At the end of the day, the hosting market will continue to be multifaceted. All businesses are not alike and different needs (real or otherwise) will drive different business decisions. While I believe colocation will remain a viable solution, I believe that it will be less important in the future. The advantages presented by companies like SoftLayer only get more powerful over time, and we are going to be ready.

-Mike

October 12, 2010

What Does it Cost (Part 1)

The Overview
I normally like to have a little fun in the blogs that I write and maybe even take the occasional jab at our CFO Mike Jones (all kidding aside about pink shirts and what not he is a really great guy). This blog is intended to have more of a educational goal, and since there is a lot to take into consideration I won’t be able to make any pink shirt cracks, and the reason for this is because I’ve had a lot of conversations over the past year or two in which the question that always comes up is “How does SoftLayer compare to colocation and what is the better move for me?” We’ll look into this further throughout the blog series.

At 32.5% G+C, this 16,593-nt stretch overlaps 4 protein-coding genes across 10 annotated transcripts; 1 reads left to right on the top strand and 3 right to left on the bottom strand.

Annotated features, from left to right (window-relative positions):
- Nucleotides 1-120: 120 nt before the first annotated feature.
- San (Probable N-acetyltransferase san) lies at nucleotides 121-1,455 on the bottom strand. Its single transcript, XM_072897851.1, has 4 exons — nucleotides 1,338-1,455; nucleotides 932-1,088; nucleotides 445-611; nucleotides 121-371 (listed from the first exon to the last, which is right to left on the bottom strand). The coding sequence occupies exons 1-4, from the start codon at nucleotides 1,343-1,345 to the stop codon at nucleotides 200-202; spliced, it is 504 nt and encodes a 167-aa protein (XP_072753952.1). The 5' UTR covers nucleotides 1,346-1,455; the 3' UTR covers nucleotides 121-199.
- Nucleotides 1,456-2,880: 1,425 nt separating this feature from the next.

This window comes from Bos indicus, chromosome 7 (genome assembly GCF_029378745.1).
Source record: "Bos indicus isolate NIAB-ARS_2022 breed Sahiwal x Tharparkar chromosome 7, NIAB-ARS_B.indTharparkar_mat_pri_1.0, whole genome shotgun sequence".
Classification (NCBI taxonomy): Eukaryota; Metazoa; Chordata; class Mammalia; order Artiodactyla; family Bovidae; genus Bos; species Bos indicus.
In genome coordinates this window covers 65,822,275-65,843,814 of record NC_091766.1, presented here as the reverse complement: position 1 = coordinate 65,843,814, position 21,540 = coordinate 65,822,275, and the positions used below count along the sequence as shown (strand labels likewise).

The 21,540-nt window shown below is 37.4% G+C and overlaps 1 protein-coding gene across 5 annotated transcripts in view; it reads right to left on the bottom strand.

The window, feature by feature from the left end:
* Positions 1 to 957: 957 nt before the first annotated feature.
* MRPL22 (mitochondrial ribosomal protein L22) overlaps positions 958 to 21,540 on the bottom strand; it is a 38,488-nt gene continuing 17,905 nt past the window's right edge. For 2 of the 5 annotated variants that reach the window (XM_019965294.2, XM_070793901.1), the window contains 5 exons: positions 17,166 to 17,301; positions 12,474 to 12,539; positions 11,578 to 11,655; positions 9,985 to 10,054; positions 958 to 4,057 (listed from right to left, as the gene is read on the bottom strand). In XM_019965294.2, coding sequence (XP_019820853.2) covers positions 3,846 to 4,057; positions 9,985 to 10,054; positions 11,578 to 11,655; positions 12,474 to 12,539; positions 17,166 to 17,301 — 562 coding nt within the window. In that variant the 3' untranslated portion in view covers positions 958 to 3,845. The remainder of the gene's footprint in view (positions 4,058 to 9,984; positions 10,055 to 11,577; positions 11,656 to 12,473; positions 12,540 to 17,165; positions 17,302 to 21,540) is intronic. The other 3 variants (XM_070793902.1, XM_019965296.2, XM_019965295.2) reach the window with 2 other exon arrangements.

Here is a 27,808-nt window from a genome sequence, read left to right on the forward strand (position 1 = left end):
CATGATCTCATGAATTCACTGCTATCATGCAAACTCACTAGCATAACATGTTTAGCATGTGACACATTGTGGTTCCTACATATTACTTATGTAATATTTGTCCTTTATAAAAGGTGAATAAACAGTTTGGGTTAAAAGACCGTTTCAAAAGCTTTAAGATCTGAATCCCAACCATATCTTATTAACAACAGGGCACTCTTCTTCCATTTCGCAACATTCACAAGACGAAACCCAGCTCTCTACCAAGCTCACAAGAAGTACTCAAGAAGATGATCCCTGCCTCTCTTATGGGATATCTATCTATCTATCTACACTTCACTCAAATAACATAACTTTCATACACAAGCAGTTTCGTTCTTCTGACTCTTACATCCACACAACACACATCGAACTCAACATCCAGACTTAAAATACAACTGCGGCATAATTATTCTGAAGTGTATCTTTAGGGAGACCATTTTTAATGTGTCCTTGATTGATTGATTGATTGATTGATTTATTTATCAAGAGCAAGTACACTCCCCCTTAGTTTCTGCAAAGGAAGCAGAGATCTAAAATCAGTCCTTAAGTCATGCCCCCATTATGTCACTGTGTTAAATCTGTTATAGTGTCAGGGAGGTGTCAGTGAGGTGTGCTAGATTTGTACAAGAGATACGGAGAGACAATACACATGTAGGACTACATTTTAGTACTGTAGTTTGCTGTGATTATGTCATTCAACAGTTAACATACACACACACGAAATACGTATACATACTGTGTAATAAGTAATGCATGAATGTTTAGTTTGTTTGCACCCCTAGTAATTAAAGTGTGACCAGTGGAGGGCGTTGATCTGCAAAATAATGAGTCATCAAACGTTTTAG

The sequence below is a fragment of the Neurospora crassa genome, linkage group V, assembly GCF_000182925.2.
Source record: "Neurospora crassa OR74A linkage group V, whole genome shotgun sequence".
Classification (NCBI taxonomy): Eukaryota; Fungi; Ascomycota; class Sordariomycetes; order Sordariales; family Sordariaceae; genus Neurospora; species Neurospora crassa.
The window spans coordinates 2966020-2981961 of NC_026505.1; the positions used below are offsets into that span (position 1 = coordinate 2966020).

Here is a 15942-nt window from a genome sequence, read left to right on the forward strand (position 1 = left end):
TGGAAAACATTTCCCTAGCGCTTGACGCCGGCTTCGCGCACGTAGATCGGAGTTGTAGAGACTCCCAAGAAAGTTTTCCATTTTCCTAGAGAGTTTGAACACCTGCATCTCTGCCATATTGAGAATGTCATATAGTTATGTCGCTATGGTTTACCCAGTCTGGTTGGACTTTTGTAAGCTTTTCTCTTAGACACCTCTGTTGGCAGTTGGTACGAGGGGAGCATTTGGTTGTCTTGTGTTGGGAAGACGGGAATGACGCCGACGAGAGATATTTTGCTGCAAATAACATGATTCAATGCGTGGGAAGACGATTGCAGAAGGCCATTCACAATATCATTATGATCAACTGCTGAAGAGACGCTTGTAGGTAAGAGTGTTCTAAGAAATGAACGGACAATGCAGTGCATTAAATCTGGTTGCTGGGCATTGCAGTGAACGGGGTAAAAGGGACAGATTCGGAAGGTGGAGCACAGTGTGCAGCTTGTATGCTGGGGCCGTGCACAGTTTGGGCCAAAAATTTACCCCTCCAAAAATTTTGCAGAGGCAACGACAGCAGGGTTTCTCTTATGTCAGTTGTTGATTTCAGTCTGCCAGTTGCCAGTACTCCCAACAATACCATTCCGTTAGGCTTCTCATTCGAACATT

I was fortunate enough to be invited to attend the Network World IT Roadmaps events in both New York and Atlanta earlier this year. Now what motivated me to put fingers to keyboard here is the perspective I gained from many people that I talked to during and after the conference. I consider myself to be fortunate to attend because it is rare that SLales staff is able to join in on the marketing campaign and work with people more on a face to face basis. Normally SoftLayer Sales member cannot really help our customers if we are not at our desk to take their calls, chats, emails, or tickets. I enjoy attending events like these because it seems that you can learn so much more speaking with someone face to face as opposed to just over a phone call or email.